This is a game having its roots in ancient Greece. It’s called “dielkinsteda”. The members of each team need to combine their effort in pulling the rope.

In every collaboration, individual skill and effort is very important, but it means nothing on its own. It needs to function as a part of the group.

Good organization of "joint forces" is a key to success!

An activity I use a lot for building up team spirit is chain story writing. Each group produces a few words and an unfinished image and passes on to the next group to complete. There is music on the background. Every time the music pauses, the information changes group until the story and drawings are completed.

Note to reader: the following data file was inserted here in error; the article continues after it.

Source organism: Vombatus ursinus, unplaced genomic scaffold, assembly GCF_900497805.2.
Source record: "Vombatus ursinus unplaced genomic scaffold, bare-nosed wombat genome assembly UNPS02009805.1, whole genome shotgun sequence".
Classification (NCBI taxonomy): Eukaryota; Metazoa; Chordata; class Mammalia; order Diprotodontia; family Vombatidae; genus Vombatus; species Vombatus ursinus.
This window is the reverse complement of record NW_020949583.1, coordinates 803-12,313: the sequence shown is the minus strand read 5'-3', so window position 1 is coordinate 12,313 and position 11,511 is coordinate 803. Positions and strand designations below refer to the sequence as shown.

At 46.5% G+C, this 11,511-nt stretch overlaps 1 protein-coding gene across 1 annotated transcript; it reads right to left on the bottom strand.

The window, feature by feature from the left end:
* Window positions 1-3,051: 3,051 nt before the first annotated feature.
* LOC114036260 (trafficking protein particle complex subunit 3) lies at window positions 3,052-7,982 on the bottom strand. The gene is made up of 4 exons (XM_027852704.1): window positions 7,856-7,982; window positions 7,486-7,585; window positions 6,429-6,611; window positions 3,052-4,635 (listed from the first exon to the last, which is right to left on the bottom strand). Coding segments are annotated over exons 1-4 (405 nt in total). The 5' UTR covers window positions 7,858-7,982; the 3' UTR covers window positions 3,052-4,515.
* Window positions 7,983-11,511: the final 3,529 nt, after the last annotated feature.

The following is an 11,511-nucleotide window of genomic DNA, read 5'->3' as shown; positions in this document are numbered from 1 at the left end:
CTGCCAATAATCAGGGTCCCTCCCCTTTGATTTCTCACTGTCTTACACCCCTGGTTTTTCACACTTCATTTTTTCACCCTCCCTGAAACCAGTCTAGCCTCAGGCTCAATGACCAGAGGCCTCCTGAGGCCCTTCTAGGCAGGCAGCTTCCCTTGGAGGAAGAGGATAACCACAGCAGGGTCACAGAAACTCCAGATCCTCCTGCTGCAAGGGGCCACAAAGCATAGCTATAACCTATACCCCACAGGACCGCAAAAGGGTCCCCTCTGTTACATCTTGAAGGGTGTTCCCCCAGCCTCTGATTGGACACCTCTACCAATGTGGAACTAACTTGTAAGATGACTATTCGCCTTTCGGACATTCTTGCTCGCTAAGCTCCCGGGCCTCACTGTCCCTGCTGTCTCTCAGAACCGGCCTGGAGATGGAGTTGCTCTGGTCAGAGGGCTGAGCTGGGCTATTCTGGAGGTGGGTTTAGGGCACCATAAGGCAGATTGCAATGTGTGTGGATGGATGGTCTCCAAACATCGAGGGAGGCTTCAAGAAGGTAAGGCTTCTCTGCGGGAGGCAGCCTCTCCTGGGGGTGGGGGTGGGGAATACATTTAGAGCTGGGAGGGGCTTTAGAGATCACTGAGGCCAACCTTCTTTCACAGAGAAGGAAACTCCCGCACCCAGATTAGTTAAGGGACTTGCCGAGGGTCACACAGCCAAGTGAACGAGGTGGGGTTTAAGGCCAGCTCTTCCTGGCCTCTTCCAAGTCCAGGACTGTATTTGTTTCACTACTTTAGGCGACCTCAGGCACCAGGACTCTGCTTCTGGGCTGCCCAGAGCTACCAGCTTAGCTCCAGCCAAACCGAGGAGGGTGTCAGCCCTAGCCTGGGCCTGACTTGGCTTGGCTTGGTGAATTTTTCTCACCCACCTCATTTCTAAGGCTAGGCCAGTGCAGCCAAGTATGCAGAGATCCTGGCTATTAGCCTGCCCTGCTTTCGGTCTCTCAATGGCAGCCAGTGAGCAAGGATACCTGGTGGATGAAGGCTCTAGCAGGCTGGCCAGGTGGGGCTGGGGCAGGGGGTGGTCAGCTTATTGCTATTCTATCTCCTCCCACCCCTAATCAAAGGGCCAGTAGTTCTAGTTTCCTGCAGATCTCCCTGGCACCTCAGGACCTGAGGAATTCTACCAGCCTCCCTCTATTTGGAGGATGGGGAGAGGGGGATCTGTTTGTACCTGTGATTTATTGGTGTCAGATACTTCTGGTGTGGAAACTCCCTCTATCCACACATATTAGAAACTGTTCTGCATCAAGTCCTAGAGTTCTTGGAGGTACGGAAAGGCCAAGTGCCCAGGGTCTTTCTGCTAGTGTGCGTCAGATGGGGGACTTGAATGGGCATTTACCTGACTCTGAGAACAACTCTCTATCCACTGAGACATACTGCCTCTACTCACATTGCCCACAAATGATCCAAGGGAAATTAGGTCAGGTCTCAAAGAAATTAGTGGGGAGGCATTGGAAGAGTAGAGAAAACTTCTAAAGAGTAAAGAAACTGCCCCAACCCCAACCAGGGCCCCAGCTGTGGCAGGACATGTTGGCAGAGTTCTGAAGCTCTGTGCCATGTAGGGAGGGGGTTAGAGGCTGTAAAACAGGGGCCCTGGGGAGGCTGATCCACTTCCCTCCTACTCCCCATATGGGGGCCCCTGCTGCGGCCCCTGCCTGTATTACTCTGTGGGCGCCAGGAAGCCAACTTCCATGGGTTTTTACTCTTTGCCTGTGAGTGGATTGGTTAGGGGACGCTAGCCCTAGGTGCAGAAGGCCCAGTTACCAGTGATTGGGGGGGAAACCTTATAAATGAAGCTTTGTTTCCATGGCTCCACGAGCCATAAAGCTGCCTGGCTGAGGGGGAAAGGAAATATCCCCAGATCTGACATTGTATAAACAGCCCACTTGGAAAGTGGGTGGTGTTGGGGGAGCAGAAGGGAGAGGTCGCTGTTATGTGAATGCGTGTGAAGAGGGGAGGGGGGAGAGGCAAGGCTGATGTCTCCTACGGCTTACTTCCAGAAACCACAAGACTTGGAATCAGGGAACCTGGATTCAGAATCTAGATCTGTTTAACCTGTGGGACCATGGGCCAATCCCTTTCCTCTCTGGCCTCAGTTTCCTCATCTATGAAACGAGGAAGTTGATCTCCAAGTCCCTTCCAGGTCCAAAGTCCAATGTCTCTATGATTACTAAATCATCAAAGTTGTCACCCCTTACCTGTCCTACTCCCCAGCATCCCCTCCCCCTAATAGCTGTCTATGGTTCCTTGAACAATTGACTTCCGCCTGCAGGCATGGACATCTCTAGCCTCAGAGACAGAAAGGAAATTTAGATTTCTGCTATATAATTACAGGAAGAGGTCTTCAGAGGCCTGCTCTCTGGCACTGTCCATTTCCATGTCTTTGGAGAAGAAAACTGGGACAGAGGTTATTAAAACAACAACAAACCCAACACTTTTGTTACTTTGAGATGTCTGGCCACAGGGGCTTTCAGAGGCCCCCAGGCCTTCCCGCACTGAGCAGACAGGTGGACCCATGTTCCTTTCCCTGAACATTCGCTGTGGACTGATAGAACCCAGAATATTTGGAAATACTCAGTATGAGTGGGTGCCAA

Involving the community

I work in a primary school. In my opinion what schools mostly need is good communication with parents. Parents can offer a wide range of cooperation opportunities and can be of great help. At the same time teachers create a good platform of communication which can help their educating role. Among parents we have found professionals on almost any subject we wanted to introduce to young learners and help them see applications in the real world.

Moreover, a school can create links with university representatives. A cooperation with young people can have a very important effect on children development.

As far as English language teaching is concerned, it's good to bring students in contact with international organizations and involve them in actions with a worldwide effect.